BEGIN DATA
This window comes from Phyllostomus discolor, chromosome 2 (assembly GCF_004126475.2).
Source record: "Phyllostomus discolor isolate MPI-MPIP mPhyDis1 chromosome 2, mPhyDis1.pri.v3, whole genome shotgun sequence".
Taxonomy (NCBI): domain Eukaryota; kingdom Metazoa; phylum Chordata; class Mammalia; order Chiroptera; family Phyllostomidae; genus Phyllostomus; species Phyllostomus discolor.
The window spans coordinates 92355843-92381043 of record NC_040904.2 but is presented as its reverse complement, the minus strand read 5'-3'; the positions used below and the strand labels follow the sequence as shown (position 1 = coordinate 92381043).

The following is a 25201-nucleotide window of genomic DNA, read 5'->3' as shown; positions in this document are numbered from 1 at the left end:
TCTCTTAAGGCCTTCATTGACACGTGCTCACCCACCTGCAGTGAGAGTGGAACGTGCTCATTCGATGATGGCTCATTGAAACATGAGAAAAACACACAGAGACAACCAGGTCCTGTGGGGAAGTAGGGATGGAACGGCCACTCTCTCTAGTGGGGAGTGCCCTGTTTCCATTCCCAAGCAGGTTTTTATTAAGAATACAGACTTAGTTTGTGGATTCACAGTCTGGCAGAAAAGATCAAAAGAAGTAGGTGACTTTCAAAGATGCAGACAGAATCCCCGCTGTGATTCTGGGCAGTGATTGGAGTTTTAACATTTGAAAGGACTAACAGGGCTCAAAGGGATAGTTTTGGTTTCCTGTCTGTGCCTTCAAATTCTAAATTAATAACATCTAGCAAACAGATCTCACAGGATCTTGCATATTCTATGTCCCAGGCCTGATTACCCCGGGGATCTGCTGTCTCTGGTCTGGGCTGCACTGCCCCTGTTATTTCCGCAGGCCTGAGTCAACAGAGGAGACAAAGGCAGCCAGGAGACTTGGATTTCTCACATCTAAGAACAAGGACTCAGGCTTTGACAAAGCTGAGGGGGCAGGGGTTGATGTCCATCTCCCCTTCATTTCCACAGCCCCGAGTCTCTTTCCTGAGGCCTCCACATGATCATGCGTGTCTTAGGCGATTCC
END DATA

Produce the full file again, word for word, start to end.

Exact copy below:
This window comes from Phyllostomus discolor, chromosome 2 (assembly GCF_004126475.2).
Source record: "Phyllostomus discolor isolate MPI-MPIP mPhyDis1 chromosome 2, mPhyDis1.pri.v3, whole genome shotgun sequence".
Taxonomy (NCBI): domain Eukaryota; kingdom Metazoa; phylum Chordata; class Mammalia; order Chiroptera; family Phyllostomidae; genus Phyllostomus; species Phyllostomus discolor.
The window spans coordinates 92355843-92381043 of record NC_040904.2 but is presented as its reverse complement, the minus strand read 5'-3'; the positions used below and the strand labels follow the sequence as shown (position 1 = coordinate 92381043).

The following is a 25201-nucleotide window of genomic DNA, read 5'->3' as shown; positions in this document are numbered from 1 at the left end:
TCTCTTAAGGCCTTCATTGACACGTGCTCACCCACCTGCAGTGAGAGTGGAACGTGCTCATTCGATGATGGCTCATTGAAACATGAGAAAAACACACAGAGACAACCAGGTCCTGTGGGGAAGTAGGGATGGAACGGCCACTCTCTCTAGTGGGGAGTGCCCTGTTTCCATTCCCAAGCAGGTTTTTATTAAGAATACAGACTTAGTTTGTGGATTCACAGTCTGGCAGAAAAGATCAAAAGAAGTAGGTGACTTTCAAAGATGCAGACAGAATCCCCGCTGTGATTCTGGGCAGTGATTGGAGTTTTAACATTTGAAAGGACTAACAGGGCTCAAAGGGATAGTTTTGGTTTCCTGTCTGTGCCTTCAAATTCTAAATTAATAACATCTAGCAAACAGATCTCACAGGATCTTGCATATTCTATGTCCCAGGCCTGATTACCCCGGGGATCTGCTGTCTCTGGTCTGGGCTGCACTGCCCCTGTTATTTCCGCAGGCCTGAGTCAACAGAGGAGACAAAGGCAGCCAGGAGACTTGGATTTCTCACATCTAAGAACAAGGACTCAGGCTTTGACAAAGCTGAGGGGGCAGGGGTTGATGTCCATCTCCCCTTCATTTCCACAGCCCCGAGTCTCTTTCCTGAGGCCTCCACATGATCATGCGTGTCTTAGGCGATTCC